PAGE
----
About the Artist
Dr. Sarah Willard Gray PhD is an exuberant, intuitive artist who has been painting and exhibiting for over 25 years. Her work is forceful, supported by fine draughtsmanship and traditional and abstract painting techniques.
She has a love of the landscape, the bush, the hills and the Wingecarribee River on the Southern Highlands of New South Wales. This basic landscape as narrative is balanced by her expressive execution and used as a platform to play out the act of painting. Her bold and vibrant painting style is infused with personality that reflects her drive and dedication. Sarah's thorough enjoyment of painting is evident through the essence and grandeur reflected in her confident brushstrokes and dramatic colours.
The following statement is from the opening of Dr. Gray's exhibition of the 36 Paintings connected to her PhD written thesis. The statement is by Dr. Richard Hook - a longtime art lecturer at Wollongong University in New South Wales, Australia.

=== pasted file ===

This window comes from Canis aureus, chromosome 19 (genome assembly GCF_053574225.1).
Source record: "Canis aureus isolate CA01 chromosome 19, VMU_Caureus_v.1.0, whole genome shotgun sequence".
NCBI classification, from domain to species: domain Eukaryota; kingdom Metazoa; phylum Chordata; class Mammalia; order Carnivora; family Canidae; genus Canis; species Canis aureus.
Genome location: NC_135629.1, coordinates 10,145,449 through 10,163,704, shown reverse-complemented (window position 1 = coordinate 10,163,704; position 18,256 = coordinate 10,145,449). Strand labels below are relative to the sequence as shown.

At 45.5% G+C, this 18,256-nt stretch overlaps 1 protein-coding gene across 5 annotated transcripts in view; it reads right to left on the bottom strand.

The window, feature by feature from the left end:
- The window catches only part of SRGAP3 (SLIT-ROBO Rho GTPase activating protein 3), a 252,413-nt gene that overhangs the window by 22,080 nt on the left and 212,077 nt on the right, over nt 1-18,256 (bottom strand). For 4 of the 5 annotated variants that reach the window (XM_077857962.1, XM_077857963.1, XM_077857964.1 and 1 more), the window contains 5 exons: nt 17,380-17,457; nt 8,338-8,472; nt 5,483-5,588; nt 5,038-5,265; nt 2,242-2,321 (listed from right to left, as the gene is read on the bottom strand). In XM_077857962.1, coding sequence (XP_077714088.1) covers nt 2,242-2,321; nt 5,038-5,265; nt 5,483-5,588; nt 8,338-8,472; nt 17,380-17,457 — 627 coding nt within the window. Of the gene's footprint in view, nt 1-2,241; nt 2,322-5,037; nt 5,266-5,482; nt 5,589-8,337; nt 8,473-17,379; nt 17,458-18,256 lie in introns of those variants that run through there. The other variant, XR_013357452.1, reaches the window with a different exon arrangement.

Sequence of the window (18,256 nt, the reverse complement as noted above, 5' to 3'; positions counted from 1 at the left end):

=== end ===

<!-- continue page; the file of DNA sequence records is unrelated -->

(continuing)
All of her paintings are from a mapping viewpoint and mirror the title of her written thesis - The Cartographic Paradigm in Contemporary Australian Landscape Painting: Concepts of Ownership, Belonging and Place 1950-2014.
"Robert Rosenblum's 1975 study of landscape painting, from the northern European transcendentalist tradition through to American Abstract Expressionism, has not been matched, as far as I'm aware, by any other comparable study of landscape painting based on empirical observation, beginning with say Turner's topographic work, Constable, Corot, the Impressionists and through 20th Century abstraction via a lineage that takes in Matisse, de Kooning, Kline, Pollock, Joan Mitchell, Maria da Silva, Richard Diebenkorn, John Passmore, Fred Williams and contemporary painters such as Sean Scully, Per Kirkeby and Brendan Stewart Burns. The work of these painters is mostly without metaphysical pretensions as it negotiates perceptual experience through a dialectic of figuration and abstraction. I would place Sarah Willard Gray within this empirical tradition.
Whatever else they are, her paintings are sensuous responses to the places she loves: we can see it in the rich, deep earthy reds and muted greens and purples, the soft creams and lovely textures and the shimmer of paint. This is her poetry of place, responding to the here and now.